Swiss trader DKSH shares open at 51 francs

Shares at trading group DKSH opened on Tuesday on the Swiss stock exchange at 51 francs, slightly above its listing price of 48 francs, which valued the group at 3 billion francs ($3.2 billion).

“We are proud of the successful placement of our shares. The interest and demand of institutional and private investors were exceptionally high,” said Jörg Wolle, president and chief executive of the group.

“At the price of 48 francs per share, the offer was multiple times oversubscribed.”

Shareholders of the family held firm were initially planning to float the stocks at between 42 and 48 francs per share.

DKSH is involved in marketing, sales and distribution in the health, consumer goods and technology sectors and employs about 24,000 people.

It has been active across Asia Pacific for more than a century, and has about 630 of its 650 business sites there.

Profit after tax rose 25.7 percent to 152 million Swiss francs last year from 2010 and operating profit increased 21.7 percent to 238 million francs.

Net sales rose 0.6 percent to 7.3 billion francs.

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Swiss stocks fall amid Greece uncertainty

Swiss stocks fell sharply on Monday in line with drops in other European markets as failure to form a Greek government at the weekend stoked concerns over the eurozone debt crisis.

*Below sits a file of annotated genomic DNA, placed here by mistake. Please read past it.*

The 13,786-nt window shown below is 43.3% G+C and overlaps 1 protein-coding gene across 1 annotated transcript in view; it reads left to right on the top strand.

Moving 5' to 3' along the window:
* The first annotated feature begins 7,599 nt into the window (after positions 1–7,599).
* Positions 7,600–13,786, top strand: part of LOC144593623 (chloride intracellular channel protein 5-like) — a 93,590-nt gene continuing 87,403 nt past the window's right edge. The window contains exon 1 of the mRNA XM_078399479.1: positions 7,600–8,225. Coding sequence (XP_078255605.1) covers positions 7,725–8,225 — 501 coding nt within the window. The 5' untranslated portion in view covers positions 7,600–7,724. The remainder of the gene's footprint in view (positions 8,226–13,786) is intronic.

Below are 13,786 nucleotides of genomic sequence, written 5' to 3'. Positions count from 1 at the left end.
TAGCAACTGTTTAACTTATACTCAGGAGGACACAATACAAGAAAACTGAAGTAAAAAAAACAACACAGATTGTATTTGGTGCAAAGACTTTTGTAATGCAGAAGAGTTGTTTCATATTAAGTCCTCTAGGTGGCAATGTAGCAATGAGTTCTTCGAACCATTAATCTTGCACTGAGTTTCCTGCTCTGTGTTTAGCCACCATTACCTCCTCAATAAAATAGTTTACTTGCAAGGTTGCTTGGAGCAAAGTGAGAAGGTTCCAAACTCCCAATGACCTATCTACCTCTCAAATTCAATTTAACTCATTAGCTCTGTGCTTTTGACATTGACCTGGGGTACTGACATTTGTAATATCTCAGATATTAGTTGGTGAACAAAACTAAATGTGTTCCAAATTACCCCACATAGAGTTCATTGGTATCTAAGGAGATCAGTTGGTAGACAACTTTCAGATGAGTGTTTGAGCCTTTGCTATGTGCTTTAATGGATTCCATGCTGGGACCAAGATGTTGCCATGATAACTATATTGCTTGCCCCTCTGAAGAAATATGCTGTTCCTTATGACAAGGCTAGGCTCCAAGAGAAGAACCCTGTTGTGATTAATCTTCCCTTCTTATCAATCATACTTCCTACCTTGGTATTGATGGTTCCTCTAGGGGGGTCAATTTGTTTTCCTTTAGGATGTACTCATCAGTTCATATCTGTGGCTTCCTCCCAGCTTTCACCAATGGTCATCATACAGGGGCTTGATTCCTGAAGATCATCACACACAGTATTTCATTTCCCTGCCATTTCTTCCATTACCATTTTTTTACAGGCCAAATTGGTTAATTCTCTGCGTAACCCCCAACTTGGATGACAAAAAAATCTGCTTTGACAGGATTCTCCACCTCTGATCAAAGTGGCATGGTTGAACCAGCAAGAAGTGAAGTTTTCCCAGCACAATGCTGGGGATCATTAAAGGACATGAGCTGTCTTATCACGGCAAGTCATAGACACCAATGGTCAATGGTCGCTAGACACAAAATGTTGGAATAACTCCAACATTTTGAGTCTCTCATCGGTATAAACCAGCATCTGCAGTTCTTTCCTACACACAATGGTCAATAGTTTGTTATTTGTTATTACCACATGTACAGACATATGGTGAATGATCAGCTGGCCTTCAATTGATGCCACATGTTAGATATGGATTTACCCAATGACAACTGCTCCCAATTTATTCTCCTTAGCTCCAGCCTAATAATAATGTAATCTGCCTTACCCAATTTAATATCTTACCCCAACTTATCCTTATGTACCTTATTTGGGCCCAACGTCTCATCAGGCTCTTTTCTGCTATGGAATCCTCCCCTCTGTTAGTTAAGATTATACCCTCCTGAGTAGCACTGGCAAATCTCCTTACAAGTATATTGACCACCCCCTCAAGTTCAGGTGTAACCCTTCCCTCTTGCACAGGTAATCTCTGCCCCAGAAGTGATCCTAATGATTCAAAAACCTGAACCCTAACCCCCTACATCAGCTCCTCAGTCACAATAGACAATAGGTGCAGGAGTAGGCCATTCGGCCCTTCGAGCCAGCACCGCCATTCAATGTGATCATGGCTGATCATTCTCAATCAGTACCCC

The Swiss Market Index (SMI) dropped 1.36 percent to 5,873.84 points in midday trading, its lowest point since December.

“The stock markets could remain under pressure this week and will be sensitive to news from Greece,” said analysts at Hyposwiss bank who forecast a Greek exit from the eurozone “sooner or later.”

The Zurich Cantonal Bank said meanwhile that the possibility of a new round of elections in Greece could maintain pressure on stocks until mid-June.

Equities sank across Europe on Monday and the euro tumbled to its lowest point since January as Greek president Carolos Papoulias prepared for more talks aimed at breaking a political deadlock.

On May 6th, Greek voters delivered a sharp rebuke to mainstream parties that negotiated a second financial rescue by the European Union and International Monetary Fund, but which imposed tough austerity measures.